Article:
By 2030, the world will be a vastly better and perhaps unrecognizable place. At least it will be if you believe that the world can even partly meet the United Nations’ new Global Goals–a set of 17 lofty targets that world leaders have agreed will set the development agenda for the next 15 years.
The Global Goals (formerly known as the Sustainable Development Goals) are the next phase of the Millennium Development Goals, which the UN set in 2000 with a 2015 deadline. Some were very successful–such as cutting extreme poverty in half–others were less so. At the very least, they galvanized action and provided a way to hold leaders accountable, often with specific numbers and deadlines.
After the United Nations ratified the Global Goals on September 25, a big celebration kicked off in New York City’s Central Park on Saturday, where celebrites, activists, and world leaders, including Beyonce, Vice President Joe Biden, and Malala Yousafzai called on citizens to engage with each goal. The message at the Global Citizens Festival was that the world won’t achieve these goals unless people all over the world get behind them, and lobby their own governments to act on their committments.
Read about each goal below, and learn about how you can take action.
1. End poverty in all its forms everywhere
Extreme poverty–living on less than $1.25 a day–is the horrible reality for 1 in 5 people in developing regions today. This goal aims to eliminate that, as well as reduce rates of general poverty, assure poor people equal rights, and build resilience among poor populations. Read more here.
2. End hunger, achieve food security and improved nutrition and promote sustainable agriculture
Globally, one in nine people in the world today are undernourished–the vast majority in the developing world–and small, rain-fed farms provide up to 80% of the food in many of these regions. The goal aims to end hunger and all forms of malnutrition, double agricultural productivity on small farms, and correct international trade restrictions that distort crop markets, among other measures. Read more here.
3. Ensure healthy lives and promote well-being for all at all ages
There are many targets under this goal including: reducing maternal mortality; ending preventable deaths of children under 5; ending the epidemics of AIDS, TB, and malaria and other preventable tropical diseases; halving the number of global deaths by traffic accidents; and increasing access to sexual and reproductive health services. Read more here.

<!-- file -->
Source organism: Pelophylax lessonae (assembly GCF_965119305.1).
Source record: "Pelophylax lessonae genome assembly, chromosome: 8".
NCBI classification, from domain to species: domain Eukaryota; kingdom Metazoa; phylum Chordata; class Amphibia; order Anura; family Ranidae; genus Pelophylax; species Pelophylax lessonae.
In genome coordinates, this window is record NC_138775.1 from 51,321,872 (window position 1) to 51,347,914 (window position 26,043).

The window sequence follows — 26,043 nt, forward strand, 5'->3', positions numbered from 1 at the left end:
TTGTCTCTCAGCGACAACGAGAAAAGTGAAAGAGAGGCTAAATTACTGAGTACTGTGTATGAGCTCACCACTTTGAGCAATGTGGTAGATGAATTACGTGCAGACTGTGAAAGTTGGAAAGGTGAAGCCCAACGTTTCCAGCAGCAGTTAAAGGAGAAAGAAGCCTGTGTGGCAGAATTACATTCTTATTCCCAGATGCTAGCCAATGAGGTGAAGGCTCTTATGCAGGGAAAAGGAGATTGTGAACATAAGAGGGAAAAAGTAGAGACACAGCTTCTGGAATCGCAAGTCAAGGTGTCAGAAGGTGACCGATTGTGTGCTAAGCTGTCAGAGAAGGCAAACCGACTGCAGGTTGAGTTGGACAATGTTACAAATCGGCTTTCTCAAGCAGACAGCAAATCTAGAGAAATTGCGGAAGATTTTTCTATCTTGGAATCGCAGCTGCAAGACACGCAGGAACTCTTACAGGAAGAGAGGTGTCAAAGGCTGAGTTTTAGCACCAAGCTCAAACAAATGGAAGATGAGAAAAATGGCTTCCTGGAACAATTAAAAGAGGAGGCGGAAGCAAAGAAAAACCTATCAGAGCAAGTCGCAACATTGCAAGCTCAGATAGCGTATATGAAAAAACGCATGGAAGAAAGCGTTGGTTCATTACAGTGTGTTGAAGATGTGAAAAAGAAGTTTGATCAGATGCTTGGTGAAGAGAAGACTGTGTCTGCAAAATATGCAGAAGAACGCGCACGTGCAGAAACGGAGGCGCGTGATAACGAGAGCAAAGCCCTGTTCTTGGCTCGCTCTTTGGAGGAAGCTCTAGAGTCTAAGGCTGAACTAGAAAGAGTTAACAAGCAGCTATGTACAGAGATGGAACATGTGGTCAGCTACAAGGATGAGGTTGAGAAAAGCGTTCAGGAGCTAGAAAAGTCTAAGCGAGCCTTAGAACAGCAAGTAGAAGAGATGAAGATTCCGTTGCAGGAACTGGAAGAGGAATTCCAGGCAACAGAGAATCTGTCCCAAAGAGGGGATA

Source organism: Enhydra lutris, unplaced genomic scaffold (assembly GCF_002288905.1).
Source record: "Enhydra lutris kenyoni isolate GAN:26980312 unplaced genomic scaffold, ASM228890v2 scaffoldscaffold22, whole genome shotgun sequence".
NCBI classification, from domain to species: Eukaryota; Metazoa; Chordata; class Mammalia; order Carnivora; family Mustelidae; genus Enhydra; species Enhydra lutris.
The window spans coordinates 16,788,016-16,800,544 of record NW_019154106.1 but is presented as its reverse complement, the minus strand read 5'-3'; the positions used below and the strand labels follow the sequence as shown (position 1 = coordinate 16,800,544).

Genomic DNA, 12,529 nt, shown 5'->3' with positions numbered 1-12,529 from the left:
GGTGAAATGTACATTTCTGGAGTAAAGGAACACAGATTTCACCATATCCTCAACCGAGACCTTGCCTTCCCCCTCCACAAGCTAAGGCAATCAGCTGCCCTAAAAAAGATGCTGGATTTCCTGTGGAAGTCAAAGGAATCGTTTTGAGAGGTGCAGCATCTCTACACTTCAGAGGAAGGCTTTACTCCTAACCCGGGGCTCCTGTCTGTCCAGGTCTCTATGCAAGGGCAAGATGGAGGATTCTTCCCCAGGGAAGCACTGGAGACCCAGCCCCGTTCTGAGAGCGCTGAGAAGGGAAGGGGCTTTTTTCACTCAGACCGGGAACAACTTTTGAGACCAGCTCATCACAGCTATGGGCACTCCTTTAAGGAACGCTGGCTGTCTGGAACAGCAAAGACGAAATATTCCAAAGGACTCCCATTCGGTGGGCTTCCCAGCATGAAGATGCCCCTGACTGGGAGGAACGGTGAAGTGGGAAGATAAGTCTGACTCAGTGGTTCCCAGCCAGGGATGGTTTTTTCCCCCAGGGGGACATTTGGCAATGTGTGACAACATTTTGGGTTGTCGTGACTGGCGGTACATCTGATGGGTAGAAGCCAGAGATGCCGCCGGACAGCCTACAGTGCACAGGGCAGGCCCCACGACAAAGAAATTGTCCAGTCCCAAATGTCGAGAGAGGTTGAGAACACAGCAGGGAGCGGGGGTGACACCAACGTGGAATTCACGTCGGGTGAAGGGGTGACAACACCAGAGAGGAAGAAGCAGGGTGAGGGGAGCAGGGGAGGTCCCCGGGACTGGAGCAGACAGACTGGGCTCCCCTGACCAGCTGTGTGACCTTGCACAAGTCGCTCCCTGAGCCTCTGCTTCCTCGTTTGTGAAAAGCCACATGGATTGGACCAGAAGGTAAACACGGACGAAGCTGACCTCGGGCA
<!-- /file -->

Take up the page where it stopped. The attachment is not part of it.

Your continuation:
4. Ensure inclusive and quality education for all and promote lifelong learning
Today, 103 million youth worldwide lack basic literacy skills, and more than 60 per cent of them are women. This goal aims to ensure free, quality primary and secondary education to all boys and girls on an equal basis. It also provides for improving vocational and skills training for adults and training better teachers. Read more here.
5. Achieve gender equality and empower all women and girls
This goal aims to eliminate all forms of discrimination and violence towards girls and women worldwide, including sexual trafficking and harmful practices such as forced marriage and female genital mutilation. It also aims to empower women looking for jobs, birth control, and even those current doing unpaid domestic work. Read more here.
6. Ensure access to water and sanitation for all
Water contamination and scarcity still affect billions of people around the world and still 4 billion people lack access to toilets, latrines, or other basic sanitation. This goal aims to eliminate this as well as reduce water pollution, protect water resources, and increase water use efficiency. Read more here.
7. Ensure access to affordable, reliable, sustainable and modern energy for all
Today, one in five people still lacks access to modern electricity and 3 billion still rely on wood, coal, or charcoal for cooking and heating. Goal 7 aims to assure universal access to electricity while greatly increasing efficiency and renewables use. Read more here.
8. Promote inclusive and sustainable economic growth, employment and decent work